Seabirds and Marine - Europe and Central Asia

What are seabirds?

Seabirds are those species that have adapted to the marine environment, and so spend most of their lives feeding at sea or by the coast. They can be found all over the world, from the Arctic to the Antarctic. There are 82 species of seabirds in Europe

Some European seabirds can live up to more than 40 years. Some, such as the Guillemot, can dive up to 200 metres underwater to find their food. How do we know all this? Read about the science of seabirds in Europe here.

Why do they need our help?

Imagine the ocean. What do you see? What do you hear? Would it not feel empty without seabirds? Seabirds are not just part of the scenery, they are an integral part of the ocean ecosystem.

Unfortunately, seabirds are one of the most threatened groups of birds in the world: they are in danger from marine litter, climate change, invasive alien species and overfishing. Many of them even wind up as bycatch on fishing vessels. Read about some of the key threats to seabirds in the European Union here.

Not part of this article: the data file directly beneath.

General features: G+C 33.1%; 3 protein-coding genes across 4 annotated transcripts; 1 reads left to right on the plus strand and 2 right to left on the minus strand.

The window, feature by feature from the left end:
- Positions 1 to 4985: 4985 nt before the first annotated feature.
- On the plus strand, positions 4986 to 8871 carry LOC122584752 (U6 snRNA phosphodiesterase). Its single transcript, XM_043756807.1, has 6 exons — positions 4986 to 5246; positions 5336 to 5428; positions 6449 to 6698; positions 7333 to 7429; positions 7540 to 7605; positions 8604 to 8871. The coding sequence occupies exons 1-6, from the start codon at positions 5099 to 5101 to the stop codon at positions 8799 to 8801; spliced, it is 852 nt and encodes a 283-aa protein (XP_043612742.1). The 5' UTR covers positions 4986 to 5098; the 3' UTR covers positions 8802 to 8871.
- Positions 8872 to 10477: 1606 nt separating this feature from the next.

What BirdLife is doing to protect them

BirdLife is at the forefront of efforts to understand and tackle the threats to seabirds. Through our local expertise, we are responsible for delivering the IUCN Red List, the list of the most threatened species in the world. The BirdLife partnership not only monitors and collects data in the marine environment, but also restores habitats to stabilise populations of seabirds at risk. Read about our international projects and local conservation actions.

BirdLife Europe has also launched the Seabird Task Force, a trained group of seabird bycatch mitigation experts who work alongside fishermen to develop and adapt cost effective solutions to the problem.


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